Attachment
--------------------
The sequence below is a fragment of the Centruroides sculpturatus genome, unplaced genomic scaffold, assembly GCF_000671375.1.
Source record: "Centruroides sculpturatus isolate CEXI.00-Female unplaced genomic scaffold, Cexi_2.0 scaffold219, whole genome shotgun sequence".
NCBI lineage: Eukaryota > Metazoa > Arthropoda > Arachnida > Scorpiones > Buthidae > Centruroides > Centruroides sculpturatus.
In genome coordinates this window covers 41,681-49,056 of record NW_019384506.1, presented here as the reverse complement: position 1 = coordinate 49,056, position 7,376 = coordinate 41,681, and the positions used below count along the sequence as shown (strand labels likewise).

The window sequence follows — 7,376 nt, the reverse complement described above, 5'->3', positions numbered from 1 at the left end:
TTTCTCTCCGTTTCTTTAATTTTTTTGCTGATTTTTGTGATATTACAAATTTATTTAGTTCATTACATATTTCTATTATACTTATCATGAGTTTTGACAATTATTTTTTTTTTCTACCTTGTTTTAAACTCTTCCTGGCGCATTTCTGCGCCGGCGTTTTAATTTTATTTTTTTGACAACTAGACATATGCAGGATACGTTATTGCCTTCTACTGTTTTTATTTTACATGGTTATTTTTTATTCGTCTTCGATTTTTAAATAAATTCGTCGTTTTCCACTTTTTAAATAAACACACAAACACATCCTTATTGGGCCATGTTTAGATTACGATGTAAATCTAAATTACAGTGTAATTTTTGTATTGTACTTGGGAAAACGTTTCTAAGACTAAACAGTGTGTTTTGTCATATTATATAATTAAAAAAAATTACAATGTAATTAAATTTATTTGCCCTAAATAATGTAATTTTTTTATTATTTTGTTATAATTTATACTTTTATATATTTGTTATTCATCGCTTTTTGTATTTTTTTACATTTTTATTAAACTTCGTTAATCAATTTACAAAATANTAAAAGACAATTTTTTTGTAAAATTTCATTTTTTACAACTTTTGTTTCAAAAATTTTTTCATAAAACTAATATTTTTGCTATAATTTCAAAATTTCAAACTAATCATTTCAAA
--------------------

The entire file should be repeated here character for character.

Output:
The sequence below is a fragment of the Centruroides sculpturatus genome, unplaced genomic scaffold, assembly GCF_000671375.1.
Source record: "Centruroides sculpturatus isolate CEXI.00-Female unplaced genomic scaffold, Cexi_2.0 scaffold219, whole genome shotgun sequence".
NCBI lineage: Eukaryota > Metazoa > Arthropoda > Arachnida > Scorpiones > Buthidae > Centruroides > Centruroides sculpturatus.
In genome coordinates this window covers 41,681-49,056 of record NW_019384506.1, presented here as the reverse complement: position 1 = coordinate 49,056, position 7,376 = coordinate 41,681, and the positions used below count along the sequence as shown (strand labels likewise).

The window sequence follows — 7,376 nt, the reverse complement described above, 5'->3', positions numbered from 1 at the left end:
TTTCTCTCCGTTTCTTTAATTTTTTTGCTGATTTTTGTGATATTACAAATTTATTTAGTTCATTACATATTTCTATTATACTTATCATGAGTTTTGACAATTATTTTTTTTTTCTACCTTGTTTTAAACTCTTCCTGGCGCATTTCTGCGCCGGCGTTTTAATTTTATTTTTTTGACAACTAGACATATGCAGGATACGTTATTGCCTTCTACTGTTTTTATTTTACATGGTTATTTTTTATTCGTCTTCGATTTTTAAATAAATTCGTCGTTTTCCACTTTTTAAATAAACACACAAACACATCCTTATTGGGCCATGTTTAGATTACGATGTAAATCTAAATTACAGTGTAATTTTTGTATTGTACTTGGGAAAACGTTTCTAAGACTAAACAGTGTGTTTTGTCATATTATATAATTAAAAAAAATTACAATGTAATTAAATTTATTTGCCCTAAATAATGTAATTTTTTTATTATTTTGTTATAATTTATACTTTTATATATTTGTTATTCATCGCTTTTTGTATTTTTTTACATTTTTATTAAACTTCGTTAATCAATTTACAAAATANTAAAAGACAATTTTTTTGTAAAATTTCATTTTTTACAACTTTTGTTTCAAAAATTTTTTCATAAAACTAATATTTTTGCTATAATTTCAAAATTTCAAACTAATCATTTCAAA